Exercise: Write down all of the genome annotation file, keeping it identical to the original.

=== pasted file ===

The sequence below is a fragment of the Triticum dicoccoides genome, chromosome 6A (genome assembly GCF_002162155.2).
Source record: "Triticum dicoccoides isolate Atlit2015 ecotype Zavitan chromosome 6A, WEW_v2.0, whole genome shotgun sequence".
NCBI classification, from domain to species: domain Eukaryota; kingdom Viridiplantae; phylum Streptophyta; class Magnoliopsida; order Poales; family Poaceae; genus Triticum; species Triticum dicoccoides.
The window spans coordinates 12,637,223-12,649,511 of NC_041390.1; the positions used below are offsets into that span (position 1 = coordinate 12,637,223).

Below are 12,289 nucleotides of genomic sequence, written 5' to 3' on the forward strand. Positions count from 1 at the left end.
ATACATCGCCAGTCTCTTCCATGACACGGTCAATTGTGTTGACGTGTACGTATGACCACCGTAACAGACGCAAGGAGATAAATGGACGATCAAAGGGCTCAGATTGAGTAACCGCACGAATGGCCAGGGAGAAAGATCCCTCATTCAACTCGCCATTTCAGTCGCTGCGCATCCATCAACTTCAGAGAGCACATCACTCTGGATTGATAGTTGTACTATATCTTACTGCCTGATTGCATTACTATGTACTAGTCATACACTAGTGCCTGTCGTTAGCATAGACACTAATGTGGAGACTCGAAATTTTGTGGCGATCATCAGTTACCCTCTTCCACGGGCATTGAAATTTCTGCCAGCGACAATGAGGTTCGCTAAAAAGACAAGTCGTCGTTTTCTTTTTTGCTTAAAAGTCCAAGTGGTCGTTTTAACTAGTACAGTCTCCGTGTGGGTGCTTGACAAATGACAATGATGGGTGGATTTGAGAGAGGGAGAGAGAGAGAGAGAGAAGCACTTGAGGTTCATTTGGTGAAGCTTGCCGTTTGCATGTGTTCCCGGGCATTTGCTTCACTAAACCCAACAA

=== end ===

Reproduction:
The sequence below is a fragment of the Triticum dicoccoides genome, chromosome 6A (genome assembly GCF_002162155.2).
Source record: "Triticum dicoccoides isolate Atlit2015 ecotype Zavitan chromosome 6A, WEW_v2.0, whole genome shotgun sequence".
NCBI classification, from domain to species: domain Eukaryota; kingdom Viridiplantae; phylum Streptophyta; class Magnoliopsida; order Poales; family Poaceae; genus Triticum; species Triticum dicoccoides.
The window spans coordinates 12,637,223-12,649,511 of NC_041390.1; the positions used below are offsets into that span (position 1 = coordinate 12,637,223).

Below are 12,289 nucleotides of genomic sequence, written 5' to 3' on the forward strand. Positions count from 1 at the left end.
ATACATCGCCAGTCTCTTCCATGACACGGTCAATTGTGTTGACGTGTACGTATGACCACCGTAACAGACGCAAGGAGATAAATGGACGATCAAAGGGCTCAGATTGAGTAACCGCACGAATGGCCAGGGAGAAAGATCCCTCATTCAACTCGCCATTTCAGTCGCTGCGCATCCATCAACTTCAGAGAGCACATCACTCTGGATTGATAGTTGTACTATATCTTACTGCCTGATTGCATTACTATGTACTAGTCATACACTAGTGCCTGTCGTTAGCATAGACACTAATGTGGAGACTCGAAATTTTGTGGCGATCATCAGTTACCCTCTTCCACGGGCATTGAAATTTCTGCCAGCGACAATGAGGTTCGCTAAAAAGACAAGTCGTCGTTTTCTTTTTTGCTTAAAAGTCCAAGTGGTCGTTTTAACTAGTACAGTCTCCGTGTGGGTGCTTGACAAATGACAATGATGGGTGGATTTGAGAGAGGGAGAGAGAGAGAGAGAGAAGCACTTGAGGTTCATTTGGTGAAGCTTGCCGTTTGCATGTGTTCCCGGGCATTTGCTTCACTAAACCCAACAA